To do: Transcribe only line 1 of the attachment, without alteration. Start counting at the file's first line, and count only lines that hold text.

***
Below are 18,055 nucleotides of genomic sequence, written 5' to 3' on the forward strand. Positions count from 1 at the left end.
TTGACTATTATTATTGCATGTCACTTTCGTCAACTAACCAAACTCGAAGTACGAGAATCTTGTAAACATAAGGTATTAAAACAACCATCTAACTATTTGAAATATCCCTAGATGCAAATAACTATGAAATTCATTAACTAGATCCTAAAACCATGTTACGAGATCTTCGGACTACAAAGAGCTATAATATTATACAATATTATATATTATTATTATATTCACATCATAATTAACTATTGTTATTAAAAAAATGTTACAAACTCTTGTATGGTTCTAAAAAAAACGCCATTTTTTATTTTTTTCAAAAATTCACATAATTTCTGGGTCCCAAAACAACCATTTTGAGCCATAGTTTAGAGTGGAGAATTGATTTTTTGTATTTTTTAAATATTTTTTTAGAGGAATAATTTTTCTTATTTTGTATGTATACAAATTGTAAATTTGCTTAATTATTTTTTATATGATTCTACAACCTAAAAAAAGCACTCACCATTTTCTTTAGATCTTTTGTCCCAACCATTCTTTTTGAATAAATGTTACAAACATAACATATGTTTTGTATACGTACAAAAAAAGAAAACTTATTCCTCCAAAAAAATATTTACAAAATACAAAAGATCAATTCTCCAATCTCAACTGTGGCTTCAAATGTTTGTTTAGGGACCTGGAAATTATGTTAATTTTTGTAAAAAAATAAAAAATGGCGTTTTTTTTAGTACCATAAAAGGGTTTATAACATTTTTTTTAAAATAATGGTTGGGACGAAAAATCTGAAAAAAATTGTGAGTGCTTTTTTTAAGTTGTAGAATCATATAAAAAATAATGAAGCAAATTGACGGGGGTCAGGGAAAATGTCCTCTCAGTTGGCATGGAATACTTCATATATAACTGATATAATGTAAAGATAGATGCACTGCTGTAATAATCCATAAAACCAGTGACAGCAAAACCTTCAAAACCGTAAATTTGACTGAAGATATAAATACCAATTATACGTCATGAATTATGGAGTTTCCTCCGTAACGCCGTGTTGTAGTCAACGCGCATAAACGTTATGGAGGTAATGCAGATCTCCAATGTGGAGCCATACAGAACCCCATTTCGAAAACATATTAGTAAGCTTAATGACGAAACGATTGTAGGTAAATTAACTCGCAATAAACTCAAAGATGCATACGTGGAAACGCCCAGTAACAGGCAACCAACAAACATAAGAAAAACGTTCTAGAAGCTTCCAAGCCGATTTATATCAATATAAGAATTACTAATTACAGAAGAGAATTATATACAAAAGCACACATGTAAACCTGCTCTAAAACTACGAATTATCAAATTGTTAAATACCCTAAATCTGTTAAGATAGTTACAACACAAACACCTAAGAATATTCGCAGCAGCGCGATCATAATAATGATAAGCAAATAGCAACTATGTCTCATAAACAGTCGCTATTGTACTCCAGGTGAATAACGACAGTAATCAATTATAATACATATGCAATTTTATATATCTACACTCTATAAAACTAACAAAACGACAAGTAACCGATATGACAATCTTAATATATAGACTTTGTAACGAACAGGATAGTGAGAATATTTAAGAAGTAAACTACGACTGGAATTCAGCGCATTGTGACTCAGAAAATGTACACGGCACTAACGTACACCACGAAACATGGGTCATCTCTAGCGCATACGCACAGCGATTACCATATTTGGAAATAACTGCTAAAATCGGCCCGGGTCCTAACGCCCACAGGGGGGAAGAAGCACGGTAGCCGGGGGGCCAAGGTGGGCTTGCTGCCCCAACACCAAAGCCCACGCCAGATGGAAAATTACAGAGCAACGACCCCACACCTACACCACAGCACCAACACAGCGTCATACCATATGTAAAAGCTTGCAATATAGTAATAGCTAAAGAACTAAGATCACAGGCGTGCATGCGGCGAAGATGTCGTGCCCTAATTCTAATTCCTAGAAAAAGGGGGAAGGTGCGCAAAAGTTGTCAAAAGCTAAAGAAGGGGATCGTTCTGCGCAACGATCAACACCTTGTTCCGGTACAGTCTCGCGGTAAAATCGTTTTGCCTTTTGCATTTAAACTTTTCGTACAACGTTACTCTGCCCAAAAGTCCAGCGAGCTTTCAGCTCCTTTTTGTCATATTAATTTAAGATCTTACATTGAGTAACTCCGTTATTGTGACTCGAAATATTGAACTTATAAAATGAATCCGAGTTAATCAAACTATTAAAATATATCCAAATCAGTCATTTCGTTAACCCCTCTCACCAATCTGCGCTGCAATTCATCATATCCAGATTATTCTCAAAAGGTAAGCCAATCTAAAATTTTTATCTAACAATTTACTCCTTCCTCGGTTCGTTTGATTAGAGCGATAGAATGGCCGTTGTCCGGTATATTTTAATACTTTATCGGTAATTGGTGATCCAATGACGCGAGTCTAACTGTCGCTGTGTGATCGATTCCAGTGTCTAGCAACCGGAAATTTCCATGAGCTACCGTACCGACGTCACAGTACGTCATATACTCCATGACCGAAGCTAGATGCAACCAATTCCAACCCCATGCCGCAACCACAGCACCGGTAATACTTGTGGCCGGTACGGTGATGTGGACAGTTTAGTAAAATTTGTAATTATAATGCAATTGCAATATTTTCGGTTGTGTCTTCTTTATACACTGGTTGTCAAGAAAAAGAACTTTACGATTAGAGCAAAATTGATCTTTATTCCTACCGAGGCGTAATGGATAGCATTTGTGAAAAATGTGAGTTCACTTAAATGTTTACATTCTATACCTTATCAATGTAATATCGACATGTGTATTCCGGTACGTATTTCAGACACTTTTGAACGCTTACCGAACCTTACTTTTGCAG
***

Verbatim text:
Below are 18,055 nucleotides of genomic sequence, written 5' to 3' on the forward strand. Positions count from 1 at the left end.